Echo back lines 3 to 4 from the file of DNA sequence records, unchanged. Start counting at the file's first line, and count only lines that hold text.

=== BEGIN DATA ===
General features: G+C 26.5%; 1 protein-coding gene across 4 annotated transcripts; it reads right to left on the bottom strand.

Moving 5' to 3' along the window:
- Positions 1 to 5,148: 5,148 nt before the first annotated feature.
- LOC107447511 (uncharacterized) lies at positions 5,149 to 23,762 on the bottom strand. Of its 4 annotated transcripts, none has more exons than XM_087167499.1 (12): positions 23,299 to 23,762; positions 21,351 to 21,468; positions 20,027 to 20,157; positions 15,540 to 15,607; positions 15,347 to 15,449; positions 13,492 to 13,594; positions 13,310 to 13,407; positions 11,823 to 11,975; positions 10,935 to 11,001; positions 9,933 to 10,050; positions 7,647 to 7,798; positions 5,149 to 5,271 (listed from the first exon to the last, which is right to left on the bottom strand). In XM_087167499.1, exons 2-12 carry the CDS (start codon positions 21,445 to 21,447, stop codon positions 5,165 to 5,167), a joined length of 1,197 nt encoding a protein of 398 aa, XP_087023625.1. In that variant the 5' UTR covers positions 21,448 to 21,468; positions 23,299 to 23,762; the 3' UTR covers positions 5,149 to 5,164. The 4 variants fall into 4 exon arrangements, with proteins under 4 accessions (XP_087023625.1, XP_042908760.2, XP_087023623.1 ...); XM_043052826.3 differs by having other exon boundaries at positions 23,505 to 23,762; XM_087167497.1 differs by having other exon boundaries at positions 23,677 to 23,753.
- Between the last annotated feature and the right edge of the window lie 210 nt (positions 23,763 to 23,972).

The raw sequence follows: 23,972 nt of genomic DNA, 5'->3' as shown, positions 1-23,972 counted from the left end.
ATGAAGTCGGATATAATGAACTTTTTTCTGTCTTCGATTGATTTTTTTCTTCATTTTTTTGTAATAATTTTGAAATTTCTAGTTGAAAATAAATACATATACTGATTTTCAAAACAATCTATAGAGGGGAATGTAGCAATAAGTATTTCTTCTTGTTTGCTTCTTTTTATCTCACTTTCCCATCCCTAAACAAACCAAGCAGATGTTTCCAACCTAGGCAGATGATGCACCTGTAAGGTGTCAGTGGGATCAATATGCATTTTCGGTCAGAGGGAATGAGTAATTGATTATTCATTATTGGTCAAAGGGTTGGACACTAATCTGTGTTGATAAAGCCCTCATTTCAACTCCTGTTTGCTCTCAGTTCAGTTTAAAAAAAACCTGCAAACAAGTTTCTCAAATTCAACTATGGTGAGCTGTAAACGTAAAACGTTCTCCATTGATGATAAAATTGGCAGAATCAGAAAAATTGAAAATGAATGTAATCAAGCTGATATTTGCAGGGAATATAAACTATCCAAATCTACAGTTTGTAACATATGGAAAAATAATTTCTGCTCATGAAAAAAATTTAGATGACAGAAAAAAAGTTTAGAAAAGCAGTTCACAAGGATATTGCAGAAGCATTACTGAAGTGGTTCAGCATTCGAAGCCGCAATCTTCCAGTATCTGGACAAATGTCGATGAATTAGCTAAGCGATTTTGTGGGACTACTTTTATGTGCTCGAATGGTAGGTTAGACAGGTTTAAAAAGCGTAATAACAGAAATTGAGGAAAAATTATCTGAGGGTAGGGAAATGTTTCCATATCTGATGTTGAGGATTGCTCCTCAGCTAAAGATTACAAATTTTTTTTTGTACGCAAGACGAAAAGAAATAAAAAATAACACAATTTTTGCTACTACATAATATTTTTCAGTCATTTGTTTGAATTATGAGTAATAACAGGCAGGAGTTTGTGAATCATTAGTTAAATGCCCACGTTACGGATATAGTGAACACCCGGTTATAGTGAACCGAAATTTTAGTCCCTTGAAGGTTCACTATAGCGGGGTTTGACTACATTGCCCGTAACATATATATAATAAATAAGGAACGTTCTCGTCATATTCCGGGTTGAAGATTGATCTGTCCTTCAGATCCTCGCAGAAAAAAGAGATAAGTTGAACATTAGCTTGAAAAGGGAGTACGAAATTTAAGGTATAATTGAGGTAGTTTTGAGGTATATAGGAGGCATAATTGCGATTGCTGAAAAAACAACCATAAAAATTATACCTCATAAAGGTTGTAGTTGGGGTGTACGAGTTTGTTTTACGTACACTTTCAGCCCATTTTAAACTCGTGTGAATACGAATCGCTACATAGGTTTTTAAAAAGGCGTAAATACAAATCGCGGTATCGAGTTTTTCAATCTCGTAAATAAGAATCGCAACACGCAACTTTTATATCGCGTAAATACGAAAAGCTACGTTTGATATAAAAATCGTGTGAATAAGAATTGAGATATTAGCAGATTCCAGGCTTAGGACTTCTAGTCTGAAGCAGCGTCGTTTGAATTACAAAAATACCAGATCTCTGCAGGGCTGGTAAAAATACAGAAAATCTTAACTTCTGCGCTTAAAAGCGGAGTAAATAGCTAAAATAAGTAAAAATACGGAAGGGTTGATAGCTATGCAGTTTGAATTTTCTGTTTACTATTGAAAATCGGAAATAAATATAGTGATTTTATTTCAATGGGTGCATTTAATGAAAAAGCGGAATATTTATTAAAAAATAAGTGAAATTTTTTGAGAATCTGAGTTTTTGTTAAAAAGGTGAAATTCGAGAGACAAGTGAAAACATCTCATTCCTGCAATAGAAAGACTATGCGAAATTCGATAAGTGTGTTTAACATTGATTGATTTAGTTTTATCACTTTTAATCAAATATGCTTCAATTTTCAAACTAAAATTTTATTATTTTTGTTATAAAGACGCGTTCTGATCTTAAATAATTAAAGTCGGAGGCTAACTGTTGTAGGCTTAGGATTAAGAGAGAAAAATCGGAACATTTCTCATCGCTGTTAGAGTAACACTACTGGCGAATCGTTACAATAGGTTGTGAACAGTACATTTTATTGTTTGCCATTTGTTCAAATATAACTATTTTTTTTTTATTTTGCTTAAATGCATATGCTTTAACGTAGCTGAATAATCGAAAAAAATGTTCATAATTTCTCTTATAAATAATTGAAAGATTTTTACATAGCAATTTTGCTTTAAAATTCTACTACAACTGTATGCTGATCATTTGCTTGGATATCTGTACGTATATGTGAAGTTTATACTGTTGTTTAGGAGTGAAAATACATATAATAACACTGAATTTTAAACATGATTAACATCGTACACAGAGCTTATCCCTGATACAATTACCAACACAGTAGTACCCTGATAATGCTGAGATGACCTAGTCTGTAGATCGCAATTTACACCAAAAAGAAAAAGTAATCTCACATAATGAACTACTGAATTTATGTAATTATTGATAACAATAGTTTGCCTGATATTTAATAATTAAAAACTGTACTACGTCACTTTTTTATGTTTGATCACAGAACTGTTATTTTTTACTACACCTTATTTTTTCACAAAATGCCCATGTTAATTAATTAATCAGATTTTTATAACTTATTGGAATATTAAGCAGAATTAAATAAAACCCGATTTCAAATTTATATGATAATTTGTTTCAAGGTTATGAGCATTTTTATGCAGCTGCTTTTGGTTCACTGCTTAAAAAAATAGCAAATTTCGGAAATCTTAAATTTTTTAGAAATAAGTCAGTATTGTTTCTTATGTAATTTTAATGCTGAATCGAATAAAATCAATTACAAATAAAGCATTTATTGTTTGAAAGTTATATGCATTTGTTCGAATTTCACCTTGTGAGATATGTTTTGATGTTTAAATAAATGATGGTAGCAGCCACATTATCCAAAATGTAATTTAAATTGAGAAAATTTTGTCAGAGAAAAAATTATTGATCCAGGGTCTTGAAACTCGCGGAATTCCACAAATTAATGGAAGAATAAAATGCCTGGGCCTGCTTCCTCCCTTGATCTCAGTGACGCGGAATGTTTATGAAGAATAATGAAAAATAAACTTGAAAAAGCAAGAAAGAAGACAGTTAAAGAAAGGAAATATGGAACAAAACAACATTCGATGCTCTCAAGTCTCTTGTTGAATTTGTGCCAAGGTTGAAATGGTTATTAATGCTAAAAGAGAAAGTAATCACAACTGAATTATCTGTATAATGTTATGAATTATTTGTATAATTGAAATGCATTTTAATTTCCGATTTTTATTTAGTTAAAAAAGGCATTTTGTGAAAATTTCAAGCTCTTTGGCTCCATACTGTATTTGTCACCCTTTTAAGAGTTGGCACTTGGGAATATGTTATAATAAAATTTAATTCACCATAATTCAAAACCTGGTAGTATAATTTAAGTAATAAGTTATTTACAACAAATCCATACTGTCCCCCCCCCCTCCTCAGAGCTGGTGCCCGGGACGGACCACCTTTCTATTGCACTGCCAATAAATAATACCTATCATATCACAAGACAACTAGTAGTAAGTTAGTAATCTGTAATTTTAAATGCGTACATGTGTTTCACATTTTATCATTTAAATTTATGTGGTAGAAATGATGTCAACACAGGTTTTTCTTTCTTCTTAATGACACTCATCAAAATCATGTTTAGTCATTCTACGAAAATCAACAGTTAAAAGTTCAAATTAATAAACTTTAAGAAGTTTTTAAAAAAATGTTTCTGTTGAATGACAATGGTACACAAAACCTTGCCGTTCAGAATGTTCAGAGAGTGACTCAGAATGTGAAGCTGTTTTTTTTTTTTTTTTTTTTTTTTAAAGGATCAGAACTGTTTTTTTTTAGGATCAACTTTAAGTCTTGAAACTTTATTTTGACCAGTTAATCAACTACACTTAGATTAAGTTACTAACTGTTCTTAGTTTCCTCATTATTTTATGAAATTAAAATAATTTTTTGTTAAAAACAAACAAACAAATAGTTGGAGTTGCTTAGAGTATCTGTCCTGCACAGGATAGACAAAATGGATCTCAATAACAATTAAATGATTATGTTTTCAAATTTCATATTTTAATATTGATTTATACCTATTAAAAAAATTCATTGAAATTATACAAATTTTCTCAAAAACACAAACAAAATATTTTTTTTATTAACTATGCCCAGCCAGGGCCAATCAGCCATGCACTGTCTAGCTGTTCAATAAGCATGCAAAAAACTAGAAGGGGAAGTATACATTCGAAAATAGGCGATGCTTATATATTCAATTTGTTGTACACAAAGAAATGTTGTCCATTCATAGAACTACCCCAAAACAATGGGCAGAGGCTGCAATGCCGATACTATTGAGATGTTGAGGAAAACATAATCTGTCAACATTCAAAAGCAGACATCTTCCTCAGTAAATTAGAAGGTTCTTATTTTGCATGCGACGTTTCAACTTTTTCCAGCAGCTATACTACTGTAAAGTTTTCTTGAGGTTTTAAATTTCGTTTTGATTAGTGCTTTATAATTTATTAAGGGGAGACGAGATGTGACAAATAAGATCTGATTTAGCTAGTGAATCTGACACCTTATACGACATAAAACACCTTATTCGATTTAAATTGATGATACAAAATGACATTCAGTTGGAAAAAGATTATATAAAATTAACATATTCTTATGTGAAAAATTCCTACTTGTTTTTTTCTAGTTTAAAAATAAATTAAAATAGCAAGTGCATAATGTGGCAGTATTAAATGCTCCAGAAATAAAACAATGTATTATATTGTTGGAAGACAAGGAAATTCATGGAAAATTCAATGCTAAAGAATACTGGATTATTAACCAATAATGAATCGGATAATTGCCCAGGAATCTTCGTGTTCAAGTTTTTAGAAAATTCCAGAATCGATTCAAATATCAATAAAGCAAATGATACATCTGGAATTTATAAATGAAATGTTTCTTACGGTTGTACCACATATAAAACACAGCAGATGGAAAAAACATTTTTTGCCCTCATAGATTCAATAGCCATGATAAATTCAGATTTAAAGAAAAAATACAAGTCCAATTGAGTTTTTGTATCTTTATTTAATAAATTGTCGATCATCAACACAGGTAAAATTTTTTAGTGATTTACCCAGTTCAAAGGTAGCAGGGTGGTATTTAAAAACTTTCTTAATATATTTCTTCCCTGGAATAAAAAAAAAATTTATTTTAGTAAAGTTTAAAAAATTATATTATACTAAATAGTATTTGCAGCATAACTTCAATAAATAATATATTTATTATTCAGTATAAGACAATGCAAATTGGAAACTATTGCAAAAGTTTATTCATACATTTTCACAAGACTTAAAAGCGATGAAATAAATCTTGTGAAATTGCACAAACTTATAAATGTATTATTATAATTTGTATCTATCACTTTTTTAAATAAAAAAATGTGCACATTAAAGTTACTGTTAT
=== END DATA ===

- Positions 1 to 5,148: 5,148 nt before the first annotated feature.
- LOC107447511 (uncharacterized) lies at positions 5,149 to 23,762 on the bottom strand. Of its 4 annotated transcripts, none has more exons than XM_087167499.1 (12): positions 23,299 to 23,762; positions 21,351 to 21,468; positions 20,027 to 20,157; positions 15,540 to 15,607; positions 15,347 to 15,449; positions 13,492 to 13,594; positions 13,310 to 13,407; positions 11,823 to 11,975; positions 10,935 to 11,001; positions 9,933 to 10,050; positions 7,647 to 7,798; positions 5,149 to 5,271 (listed from the first exon to the last, which is right to left on the bottom strand). In XM_087167499.1, exons 2-12 carry the CDS (start codon positions 21,445 to 21,447, stop codon positions 5,165 to 5,167), a joined length of 1,197 nt encoding a protein of 398 aa, XP_087023625.1. In that variant the 5' UTR covers positions 21,448 to 21,468; positions 23,299 to 23,762; the 3' UTR covers positions 5,149 to 5,164. The 4 variants fall into 4 exon arrangements, with proteins under 4 accessions (XP_087023625.1, XP_042908760.2, XP_087023623.1 ...); XM_043052826.3 differs by having other exon boundaries at positions 23,505 to 23,762; XM_087167497.1 differs by having other exon boundaries at positions 23,677 to 23,753.